As John J. Miller, a voucher advocate, wrote in the Wall Street Journal: "Most suburbanites--the folks who make up the GOP's rank-and-file--are happy with their kids' schools systems. Their children already earn good grades, . . . and gain admission into reputable colleges and universities. Moreover, suburban affluence grants a measure of freedom in choosing where to live and thus provides at least some control over school selection . . . . The last thing these satisfied parents want is an education revolution."

It behooves any revolutionaries, educational or other, to consider all problems and consequences before they start tearing up the social pea patch. The voucher revolutionaries, instead of curing problems caused by public schooling, would make matters immeasurably worse.

Vouchers would greatly extend the welfare system so that middle-class taxpayers would pay for private as well as public schooling for the poor. People without children, or parents who homeschool, would have to pay taxes for both public and private school. On the crucial principle that control always follows subsidy, the voucher scheme would extend government domination from the public schools to the as-yet more or less independent private schools.

Especially in regard to the suburbs, the voucher scheme would wreck the fairly worthwhile existing suburban schools in order to subject them to a new form of egalitarian forced busing, in which inner-city kids would be foisted upon the suburban schools. A most unwelcome "education revolution."

Moreover, by fatuously focussing on parental "choice," the voucher revolutionaries forget that expanding the "choices" of  poor parents by giving them more taxpayer money also restricts the "choices" of the suburban parents and private-school parents from having the sort of education that they want for their kids. The focus should not be on abstract "choice," but on money earned. The more money you or your family earns, the more "choices" you necessarily have on how to spend that money.

Furthermore, there is no need for "vouchers" for particular goods or services: for education vouchers, food stamps, housing vouchers, television vouchers, or what have you. By far the best "voucher," and the only voucher needed, is the dollar bill that you earn honestly, and don't grab from others, even if they are merely taxpayers.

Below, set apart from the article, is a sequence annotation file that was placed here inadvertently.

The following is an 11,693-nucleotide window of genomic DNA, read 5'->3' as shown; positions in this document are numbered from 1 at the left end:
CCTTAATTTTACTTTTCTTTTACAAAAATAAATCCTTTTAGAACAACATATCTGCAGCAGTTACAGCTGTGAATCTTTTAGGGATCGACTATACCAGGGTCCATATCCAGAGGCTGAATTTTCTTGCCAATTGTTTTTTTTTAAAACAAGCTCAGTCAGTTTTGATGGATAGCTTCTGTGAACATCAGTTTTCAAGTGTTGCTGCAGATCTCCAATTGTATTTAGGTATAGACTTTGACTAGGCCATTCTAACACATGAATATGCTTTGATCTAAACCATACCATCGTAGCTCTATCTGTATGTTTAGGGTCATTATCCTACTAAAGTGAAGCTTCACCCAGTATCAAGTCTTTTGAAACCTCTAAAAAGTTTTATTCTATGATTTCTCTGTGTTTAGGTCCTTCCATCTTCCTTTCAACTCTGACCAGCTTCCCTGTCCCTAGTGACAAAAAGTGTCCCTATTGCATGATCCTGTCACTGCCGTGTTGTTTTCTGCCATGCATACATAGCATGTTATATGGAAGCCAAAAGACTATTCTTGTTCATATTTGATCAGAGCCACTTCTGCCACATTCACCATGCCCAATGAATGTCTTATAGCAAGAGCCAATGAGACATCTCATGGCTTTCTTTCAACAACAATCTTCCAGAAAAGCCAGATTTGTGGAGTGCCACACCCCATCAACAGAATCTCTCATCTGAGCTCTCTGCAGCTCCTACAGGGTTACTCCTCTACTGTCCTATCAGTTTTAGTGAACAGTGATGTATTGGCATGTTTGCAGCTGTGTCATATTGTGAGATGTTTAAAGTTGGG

How in the world did conservatives and libertarians allow themselves to fall into this trap, where in the name of "political realism" they not only abandoned their principles of liberty and private property, but also found themselves expending effort and resources on a hopelessly losing cause? By taking their eye off the ball, off the central necessity for the rights of private property. Instead they ran after such seemingly "realistic" goals as helping the poor and pushing egalitarianism. Vouchers lost big because people wanted to protect their communities against state depredations. The voucher advocates got precisely what they deserved.

If the voucher fans are not irredeemably wedded to the welfare state and egalitarianism, how can they pursue a course that would be "positive" and realistic, and yet also cleave to their own professed principles of liberty and property rights? They could: (1) repeal regulations on private schools; (2) cut swollen public school budgets; (3) insure strictly local control of public schools by the parents and taxpayers of the respective neighborhoods; and (4) cut taxes so people can opt out of public schools.

Let each locality make its own decisions on its schools and let the state and federal government get out completely. But this also means that the voucher policy wonks--most of whom reside in D.C., New York, and Los Angeles--should get out as well, and devote their considerable energies to fixing up the admittedly horrible public schools in their own urban backyards.